Finnish Meteorological Institute developed coastal oceanographic forecasting systems in the ISTLAB project
The Finnish Meteorological Institute was one of the parties involved in the ISTLAB project. Their involvement included researching surface waves and currents off the coast of Rauma, and developing oceanographic forecasting models for coastal areas which, in the future, will enable improved forecasts for the fairways. The Finnish Meteorological Institute’s expertise also has an important role in automation of the maritime traffic, as the availability and accuracy of weather and oceanographic data and forecast impacts the safety at fairways.
Text: Tytti Wallenius, Kumppania | Photo: Meri-Maija Marva
- The project has given us a better understanding of the type of weather and oceanographic data required for improving situational awareness. We know the importance of different type of data at different parts of the fairways, and in future we will be able to develop forecasts and services that meet the need, explains Laura Tuomi, Head of the Marine Research Unit at the Finnish Meteorological Institute. The ISTLAB project has improved the understanding of different actors of what is required for automation of maritime traffic. In the future, more concrete testing and cross-sectoral cooperation such as the ISTLAB project will be needed.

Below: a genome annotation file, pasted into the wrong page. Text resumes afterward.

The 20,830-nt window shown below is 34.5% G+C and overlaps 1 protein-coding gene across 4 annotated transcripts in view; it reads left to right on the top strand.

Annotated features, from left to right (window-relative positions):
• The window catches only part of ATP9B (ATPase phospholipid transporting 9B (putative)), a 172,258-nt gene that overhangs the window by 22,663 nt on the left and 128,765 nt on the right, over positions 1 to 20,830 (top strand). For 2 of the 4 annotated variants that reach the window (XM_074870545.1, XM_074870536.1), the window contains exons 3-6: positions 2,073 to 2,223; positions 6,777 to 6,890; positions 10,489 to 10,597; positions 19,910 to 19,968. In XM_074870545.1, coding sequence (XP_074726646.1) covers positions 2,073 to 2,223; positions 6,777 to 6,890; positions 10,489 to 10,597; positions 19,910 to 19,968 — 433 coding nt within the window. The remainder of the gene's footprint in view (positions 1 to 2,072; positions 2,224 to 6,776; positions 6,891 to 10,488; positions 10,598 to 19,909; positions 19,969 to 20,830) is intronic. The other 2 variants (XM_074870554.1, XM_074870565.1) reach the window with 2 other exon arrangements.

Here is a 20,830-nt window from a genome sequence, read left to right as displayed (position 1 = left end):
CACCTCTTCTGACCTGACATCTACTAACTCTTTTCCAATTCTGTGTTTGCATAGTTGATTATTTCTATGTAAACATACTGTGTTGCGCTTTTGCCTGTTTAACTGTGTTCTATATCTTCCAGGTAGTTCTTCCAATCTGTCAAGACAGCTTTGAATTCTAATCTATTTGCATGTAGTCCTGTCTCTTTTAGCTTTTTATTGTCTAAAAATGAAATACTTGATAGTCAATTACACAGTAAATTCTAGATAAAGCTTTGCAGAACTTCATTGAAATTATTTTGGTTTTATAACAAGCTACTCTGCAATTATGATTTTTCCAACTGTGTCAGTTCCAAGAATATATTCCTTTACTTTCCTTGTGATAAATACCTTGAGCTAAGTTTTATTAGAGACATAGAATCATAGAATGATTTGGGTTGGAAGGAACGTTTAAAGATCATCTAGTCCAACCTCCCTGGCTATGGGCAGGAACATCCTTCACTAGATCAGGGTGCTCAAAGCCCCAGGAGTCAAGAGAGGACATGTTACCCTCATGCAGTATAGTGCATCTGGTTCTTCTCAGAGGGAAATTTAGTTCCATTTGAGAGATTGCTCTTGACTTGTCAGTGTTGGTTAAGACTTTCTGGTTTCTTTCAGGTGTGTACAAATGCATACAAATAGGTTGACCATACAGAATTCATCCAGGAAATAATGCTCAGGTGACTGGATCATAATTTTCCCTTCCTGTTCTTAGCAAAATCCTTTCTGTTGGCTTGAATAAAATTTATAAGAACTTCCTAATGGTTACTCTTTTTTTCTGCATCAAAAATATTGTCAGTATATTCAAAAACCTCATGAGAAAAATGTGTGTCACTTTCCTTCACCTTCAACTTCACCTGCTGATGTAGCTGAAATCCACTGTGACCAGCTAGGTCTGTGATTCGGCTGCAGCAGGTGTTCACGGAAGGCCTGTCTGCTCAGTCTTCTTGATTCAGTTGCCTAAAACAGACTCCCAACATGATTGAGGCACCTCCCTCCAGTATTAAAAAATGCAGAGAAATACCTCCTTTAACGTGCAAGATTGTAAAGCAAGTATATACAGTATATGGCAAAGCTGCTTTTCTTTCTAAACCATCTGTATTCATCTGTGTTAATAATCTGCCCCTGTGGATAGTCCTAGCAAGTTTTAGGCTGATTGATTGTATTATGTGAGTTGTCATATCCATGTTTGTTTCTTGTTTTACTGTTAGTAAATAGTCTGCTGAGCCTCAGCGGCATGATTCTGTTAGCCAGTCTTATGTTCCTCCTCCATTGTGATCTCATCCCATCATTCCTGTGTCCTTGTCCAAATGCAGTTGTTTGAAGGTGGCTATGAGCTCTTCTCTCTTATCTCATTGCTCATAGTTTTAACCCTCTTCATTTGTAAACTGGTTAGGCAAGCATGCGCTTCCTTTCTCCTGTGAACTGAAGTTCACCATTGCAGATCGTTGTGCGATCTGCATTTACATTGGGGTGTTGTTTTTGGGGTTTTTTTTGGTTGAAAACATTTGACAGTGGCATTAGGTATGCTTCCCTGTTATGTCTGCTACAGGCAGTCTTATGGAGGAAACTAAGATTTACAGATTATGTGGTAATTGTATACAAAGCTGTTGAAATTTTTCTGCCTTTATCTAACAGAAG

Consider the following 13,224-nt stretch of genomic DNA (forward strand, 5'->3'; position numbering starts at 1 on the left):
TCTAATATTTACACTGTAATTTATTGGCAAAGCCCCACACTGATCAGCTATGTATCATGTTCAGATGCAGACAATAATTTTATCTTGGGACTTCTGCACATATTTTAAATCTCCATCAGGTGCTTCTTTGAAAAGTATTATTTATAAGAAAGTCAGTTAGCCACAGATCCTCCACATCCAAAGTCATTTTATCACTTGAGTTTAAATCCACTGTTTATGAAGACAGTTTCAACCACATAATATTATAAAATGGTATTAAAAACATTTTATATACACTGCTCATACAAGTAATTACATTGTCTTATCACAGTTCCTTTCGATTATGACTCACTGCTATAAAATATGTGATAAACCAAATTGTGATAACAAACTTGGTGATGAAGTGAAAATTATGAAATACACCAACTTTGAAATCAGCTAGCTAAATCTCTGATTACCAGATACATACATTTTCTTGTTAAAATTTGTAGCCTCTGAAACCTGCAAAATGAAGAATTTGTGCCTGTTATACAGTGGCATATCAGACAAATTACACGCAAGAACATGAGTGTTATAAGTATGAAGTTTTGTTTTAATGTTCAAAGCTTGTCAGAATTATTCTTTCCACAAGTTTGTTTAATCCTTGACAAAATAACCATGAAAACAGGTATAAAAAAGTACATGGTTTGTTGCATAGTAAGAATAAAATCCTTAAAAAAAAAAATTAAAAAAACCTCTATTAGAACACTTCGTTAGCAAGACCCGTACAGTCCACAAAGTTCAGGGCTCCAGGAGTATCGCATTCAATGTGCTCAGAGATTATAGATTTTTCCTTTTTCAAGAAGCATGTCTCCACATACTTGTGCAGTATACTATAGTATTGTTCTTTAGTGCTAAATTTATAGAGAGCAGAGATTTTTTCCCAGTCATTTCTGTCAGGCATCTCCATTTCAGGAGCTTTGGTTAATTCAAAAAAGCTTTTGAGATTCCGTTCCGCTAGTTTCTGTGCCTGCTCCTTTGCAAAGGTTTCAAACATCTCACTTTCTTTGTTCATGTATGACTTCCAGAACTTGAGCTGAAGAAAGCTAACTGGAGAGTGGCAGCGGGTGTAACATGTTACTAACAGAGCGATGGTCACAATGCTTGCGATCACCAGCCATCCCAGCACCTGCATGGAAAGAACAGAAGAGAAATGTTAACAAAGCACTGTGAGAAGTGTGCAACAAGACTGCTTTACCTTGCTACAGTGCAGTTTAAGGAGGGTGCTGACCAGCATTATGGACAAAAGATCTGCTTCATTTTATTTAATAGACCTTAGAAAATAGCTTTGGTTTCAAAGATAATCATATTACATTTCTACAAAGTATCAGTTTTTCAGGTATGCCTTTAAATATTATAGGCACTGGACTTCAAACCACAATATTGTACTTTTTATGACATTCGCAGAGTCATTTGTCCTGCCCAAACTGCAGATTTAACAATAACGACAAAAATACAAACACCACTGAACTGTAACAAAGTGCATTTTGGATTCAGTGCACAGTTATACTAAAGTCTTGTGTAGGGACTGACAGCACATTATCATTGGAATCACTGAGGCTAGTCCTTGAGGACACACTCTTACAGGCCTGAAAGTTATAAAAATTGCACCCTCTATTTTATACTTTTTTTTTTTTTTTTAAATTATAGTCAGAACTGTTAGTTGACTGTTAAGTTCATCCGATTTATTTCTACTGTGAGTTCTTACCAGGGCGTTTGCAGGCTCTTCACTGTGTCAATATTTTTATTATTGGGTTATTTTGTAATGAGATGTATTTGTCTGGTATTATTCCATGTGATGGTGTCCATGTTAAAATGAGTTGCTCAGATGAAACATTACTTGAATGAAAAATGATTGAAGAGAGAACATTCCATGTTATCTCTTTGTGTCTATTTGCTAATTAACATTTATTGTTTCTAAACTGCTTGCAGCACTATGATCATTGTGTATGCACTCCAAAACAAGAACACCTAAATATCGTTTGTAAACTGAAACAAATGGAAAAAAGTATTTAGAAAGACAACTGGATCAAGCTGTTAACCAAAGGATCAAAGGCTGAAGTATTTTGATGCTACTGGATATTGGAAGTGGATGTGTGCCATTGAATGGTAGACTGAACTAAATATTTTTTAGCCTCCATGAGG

- With the different actors gathered at the same table, we can better understand what type of data everyone else can produce, and what expectations the others have regarding the data that we produce. The ISTLAB project allowed us to incorporate the data and expertise of the different contributors, to construct an intelligent shipping test environment, and utilise it in testing remote pilotage. The ISTLAB environment will be of great use both in further research projects and for testing and education purposes, Tuomi hopes.
The aim of the project is to create a smart joint-use Intelligent Shipping Technology test Laboratory (ISTLAB), which will merge and consolidate the navigation simulator of Satakunta University of Applied Sciences, the Finnish Transport and Communications Agency’s bathymetric model of the Rauma deep-water fairway, Finnish Transport Infrastructure Agency’s smart buoy and sea current monitoring, the Finnish Geospatial Research Institute’s navigation system research and the Finnish Meteorological Institute’s survey of wave, sea level and ice conditions. The technology group Wärtsilä has delivered a navigation simulator and specific mathematical models.